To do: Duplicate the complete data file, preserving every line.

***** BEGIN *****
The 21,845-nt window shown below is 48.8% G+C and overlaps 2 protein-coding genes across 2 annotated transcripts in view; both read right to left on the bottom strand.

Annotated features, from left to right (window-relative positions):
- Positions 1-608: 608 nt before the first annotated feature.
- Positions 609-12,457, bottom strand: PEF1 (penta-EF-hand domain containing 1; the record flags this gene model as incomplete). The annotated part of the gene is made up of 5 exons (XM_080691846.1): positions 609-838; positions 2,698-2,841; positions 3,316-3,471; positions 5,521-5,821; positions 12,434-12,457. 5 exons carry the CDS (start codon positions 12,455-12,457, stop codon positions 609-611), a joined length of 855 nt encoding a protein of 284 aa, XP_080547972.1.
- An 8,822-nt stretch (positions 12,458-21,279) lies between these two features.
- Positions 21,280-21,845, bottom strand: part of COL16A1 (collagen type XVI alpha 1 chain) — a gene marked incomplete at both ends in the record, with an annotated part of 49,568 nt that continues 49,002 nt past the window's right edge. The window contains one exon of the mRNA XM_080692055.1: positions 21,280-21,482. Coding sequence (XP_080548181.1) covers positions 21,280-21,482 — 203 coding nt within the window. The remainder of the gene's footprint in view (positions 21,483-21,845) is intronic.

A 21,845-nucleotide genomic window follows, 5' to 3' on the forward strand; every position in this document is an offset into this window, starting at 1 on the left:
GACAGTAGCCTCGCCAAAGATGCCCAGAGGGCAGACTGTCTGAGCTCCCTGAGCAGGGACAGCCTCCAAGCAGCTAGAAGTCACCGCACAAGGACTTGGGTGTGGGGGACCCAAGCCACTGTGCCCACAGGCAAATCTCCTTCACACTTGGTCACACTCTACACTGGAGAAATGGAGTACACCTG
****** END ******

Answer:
The 21,845-nt window shown below is 48.8% G+C and overlaps 2 protein-coding genes across 2 annotated transcripts in view; both read right to left on the bottom strand.

Annotated features, from left to right (window-relative positions):
- Positions 1-608: 608 nt before the first annotated feature.
- Positions 609-12,457, bottom strand: PEF1 (penta-EF-hand domain containing 1; the record flags this gene model as incomplete). The annotated part of the gene is made up of 5 exons (XM_080691846.1): positions 609-838; positions 2,698-2,841; positions 3,316-3,471; positions 5,521-5,821; positions 12,434-12,457. 5 exons carry the CDS (start codon positions 12,455-12,457, stop codon positions 609-611), a joined length of 855 nt encoding a protein of 284 aa, XP_080547972.1.
- An 8,822-nt stretch (positions 12,458-21,279) lies between these two features.
- Positions 21,280-21,845, bottom strand: part of COL16A1 (collagen type XVI alpha 1 chain) — a gene marked incomplete at both ends in the record, with an annotated part of 49,568 nt that continues 49,002 nt past the window's right edge. The window contains one exon of the mRNA XM_080692055.1: positions 21,280-21,482. Coding sequence (XP_080548181.1) covers positions 21,280-21,482 — 203 coding nt within the window. The remainder of the gene's footprint in view (positions 21,483-21,845) is intronic.

A 21,845-nucleotide genomic window follows, 5' to 3' on the forward strand; every position in this document is an offset into this window, starting at 1 on the left:
GACAGTAGCCTCGCCAAAGATGCCCAGAGGGCAGACTGTCTGAGCTCCCTGAGCAGGGACAGCCTCCAAGCAGCTAGAAGTCACCGCACAAGGACTTGGGTGTGGGGGACCCAAGCCACTGTGCCCACAGGCAAATCTCCTTCACACTTGGTCACACTCTACACTGGAGAAATGGAGTACACCTG